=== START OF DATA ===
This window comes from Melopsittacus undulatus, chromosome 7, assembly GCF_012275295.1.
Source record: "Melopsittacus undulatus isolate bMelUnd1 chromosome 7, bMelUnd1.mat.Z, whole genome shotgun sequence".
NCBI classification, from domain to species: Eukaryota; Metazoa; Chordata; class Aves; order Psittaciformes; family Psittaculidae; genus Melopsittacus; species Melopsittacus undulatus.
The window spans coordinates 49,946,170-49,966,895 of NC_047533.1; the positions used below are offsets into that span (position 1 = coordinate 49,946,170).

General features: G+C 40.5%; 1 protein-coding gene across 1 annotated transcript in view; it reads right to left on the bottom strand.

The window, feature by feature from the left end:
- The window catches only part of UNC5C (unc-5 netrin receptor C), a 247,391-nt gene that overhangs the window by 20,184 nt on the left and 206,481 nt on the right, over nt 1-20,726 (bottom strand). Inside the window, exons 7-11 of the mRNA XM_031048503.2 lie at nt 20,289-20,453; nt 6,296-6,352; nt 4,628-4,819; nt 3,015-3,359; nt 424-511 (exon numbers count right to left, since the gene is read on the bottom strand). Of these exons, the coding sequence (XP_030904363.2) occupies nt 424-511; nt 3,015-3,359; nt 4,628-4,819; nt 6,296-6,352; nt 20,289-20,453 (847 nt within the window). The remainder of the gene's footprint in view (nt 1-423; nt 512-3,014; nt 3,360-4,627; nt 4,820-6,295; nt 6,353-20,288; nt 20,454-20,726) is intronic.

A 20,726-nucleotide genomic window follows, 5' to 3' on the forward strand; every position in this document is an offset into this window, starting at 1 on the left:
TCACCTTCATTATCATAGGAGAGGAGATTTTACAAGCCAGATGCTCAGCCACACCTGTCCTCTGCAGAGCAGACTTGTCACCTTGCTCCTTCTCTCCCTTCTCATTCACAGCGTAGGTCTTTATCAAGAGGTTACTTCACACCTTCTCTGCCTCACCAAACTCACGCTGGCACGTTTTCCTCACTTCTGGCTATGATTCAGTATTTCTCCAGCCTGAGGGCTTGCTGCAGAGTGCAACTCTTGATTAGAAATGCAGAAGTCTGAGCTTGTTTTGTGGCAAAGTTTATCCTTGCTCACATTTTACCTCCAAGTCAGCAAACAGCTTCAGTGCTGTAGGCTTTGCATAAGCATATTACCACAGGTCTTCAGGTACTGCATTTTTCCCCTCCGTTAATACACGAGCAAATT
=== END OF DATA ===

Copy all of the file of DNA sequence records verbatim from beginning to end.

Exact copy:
This window comes from Melopsittacus undulatus, chromosome 7, assembly GCF_012275295.1.
Source record: "Melopsittacus undulatus isolate bMelUnd1 chromosome 7, bMelUnd1.mat.Z, whole genome shotgun sequence".
NCBI classification, from domain to species: Eukaryota; Metazoa; Chordata; class Aves; order Psittaciformes; family Psittaculidae; genus Melopsittacus; species Melopsittacus undulatus.
The window spans coordinates 49,946,170-49,966,895 of NC_047533.1; the positions used below are offsets into that span (position 1 = coordinate 49,946,170).

General features: G+C 40.5%; 1 protein-coding gene across 1 annotated transcript in view; it reads right to left on the bottom strand.

The window, feature by feature from the left end:
- The window catches only part of UNC5C (unc-5 netrin receptor C), a 247,391-nt gene that overhangs the window by 20,184 nt on the left and 206,481 nt on the right, over nt 1-20,726 (bottom strand). Inside the window, exons 7-11 of the mRNA XM_031048503.2 lie at nt 20,289-20,453; nt 6,296-6,352; nt 4,628-4,819; nt 3,015-3,359; nt 424-511 (exon numbers count right to left, since the gene is read on the bottom strand). Of these exons, the coding sequence (XP_030904363.2) occupies nt 424-511; nt 3,015-3,359; nt 4,628-4,819; nt 6,296-6,352; nt 20,289-20,453 (847 nt within the window). The remainder of the gene's footprint in view (nt 1-423; nt 512-3,014; nt 3,360-4,627; nt 4,820-6,295; nt 6,353-20,288; nt 20,454-20,726) is intronic.

A 20,726-nucleotide genomic window follows, 5' to 3' on the forward strand; every position in this document is an offset into this window, starting at 1 on the left:
TCACCTTCATTATCATAGGAGAGGAGATTTTACAAGCCAGATGCTCAGCCACACCTGTCCTCTGCAGAGCAGACTTGTCACCTTGCTCCTTCTCTCCCTTCTCATTCACAGCGTAGGTCTTTATCAAGAGGTTACTTCACACCTTCTCTGCCTCACCAAACTCACGCTGGCACGTTTTCCTCACTTCTGGCTATGATTCAGTATTTCTCCAGCCTGAGGGCTTGCTGCAGAGTGCAACTCTTGATTAGAAATGCAGAAGTCTGAGCTTGTTTTGTGGCAAAGTTTATCCTTGCTCACATTTTACCTCCAAGTCAGCAAACAGCTTCAGTGCTGTAGGCTTTGCATAAGCATATTACCACAGGTCTTCAGGTACTGCATTTTTCCCCTCCGTTAATACACGAGCAAATT